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As they spelunk their way deep below the surface of certainty, these six women are faced with facing the unknown below. Disaster strikes when a cave-in blocks their route back to the surface. The girls soon learn that, a misguided effort to bring the group closer together, Juno has brought them to an unexplored cave in the spirit of ”claiming it” for themselves. Therefore, no one knows where they are to come rescue them. The group splinters off and each push on, hoping for another exit. They make their way through suffocating crevices as they burrow their to the next unknown cavern. Then, something starts stalking them, crawling around the crevices, blind eyes alive with hunger, toothy maws desperate for human food. As secrets from Sarah and Juno’s past percolate below the surface, the threat inside the cave grows frightening – and fatal. It will take everything the ladies have to survive this “Descent” into darkness…and death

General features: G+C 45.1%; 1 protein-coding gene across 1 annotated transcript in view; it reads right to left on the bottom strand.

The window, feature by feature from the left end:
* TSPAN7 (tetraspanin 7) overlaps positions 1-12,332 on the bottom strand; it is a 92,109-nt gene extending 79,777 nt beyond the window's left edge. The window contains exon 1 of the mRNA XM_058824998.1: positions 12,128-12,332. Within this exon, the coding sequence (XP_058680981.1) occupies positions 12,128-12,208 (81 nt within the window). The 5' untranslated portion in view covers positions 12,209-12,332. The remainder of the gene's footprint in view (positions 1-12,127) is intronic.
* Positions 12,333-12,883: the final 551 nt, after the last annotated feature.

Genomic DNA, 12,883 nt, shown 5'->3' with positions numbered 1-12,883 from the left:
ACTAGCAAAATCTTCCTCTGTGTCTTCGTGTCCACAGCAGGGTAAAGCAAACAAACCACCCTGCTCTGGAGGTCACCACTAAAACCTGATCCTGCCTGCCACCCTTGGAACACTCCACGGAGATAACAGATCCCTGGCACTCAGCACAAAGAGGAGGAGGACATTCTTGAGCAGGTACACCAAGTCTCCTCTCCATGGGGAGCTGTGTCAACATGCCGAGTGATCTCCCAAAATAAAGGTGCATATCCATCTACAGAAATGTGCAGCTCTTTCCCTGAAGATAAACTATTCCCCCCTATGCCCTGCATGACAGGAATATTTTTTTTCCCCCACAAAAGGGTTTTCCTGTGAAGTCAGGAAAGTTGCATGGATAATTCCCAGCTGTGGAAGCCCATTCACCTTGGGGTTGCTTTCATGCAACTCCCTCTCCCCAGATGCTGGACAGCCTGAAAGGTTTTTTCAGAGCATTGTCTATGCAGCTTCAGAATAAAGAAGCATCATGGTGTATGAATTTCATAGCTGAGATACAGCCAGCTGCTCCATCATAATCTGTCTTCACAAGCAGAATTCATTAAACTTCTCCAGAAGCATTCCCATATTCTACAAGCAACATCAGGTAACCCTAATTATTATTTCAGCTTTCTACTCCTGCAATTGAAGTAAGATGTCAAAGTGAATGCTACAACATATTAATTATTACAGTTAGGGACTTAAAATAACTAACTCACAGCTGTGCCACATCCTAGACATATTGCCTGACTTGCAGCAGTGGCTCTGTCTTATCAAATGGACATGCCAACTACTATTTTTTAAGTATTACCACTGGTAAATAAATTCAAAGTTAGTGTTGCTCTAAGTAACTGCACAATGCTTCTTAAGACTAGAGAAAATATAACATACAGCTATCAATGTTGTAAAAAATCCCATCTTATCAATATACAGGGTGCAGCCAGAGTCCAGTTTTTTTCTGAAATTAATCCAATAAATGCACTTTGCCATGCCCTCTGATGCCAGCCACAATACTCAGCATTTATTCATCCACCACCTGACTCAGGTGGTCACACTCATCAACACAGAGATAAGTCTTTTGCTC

This film is beautifully photographed, loaded with iconic images, and blessed with a level of believability that barely ever ebbs, it’s is a well made genre effort. Indeed, it is truly the reference-packed horror highlight reel its director Neil Marshall intended it to be. I had never even heard of the guy and then after reading up on him I see how he has loaded the film with horror favorite homages, from “Deliverance” and “Carrie” to “Aliens” and “The Shining”, the British filmmaker, equally famous for his werewolf riff “Dog Soldiers”, has crafted an original take on an old formula. Seasoned fear fans will recognize the old dark house motif rather easily, since the vast majority of the movie takes place in a labyrinthine set of caves as perfectly pitch black as a satanic mass. Add in some unspeakably nasty creatures, an overriding sense of foreboding, and some increasing bad blood between the characters, and you’ve got a recipe for a wonderfully evocative motion picture macabre. Oddly enough, it’s an overall atmosphere and ambiance that didn’t hit off apparently in theaters. It’s obvious Marshall only meant to give an overall sketch of his adventure gals, I’m sure the quick clip dimensions got lost in all the expansive big screens. Similarly, the director also wanted to push the limits of shadows. He purposefully made the movie as dark as possible, hoping this would render the suspense more palatable. Unfortunately, the energy-saving measures of some theaters rendered the scenes unwatchable.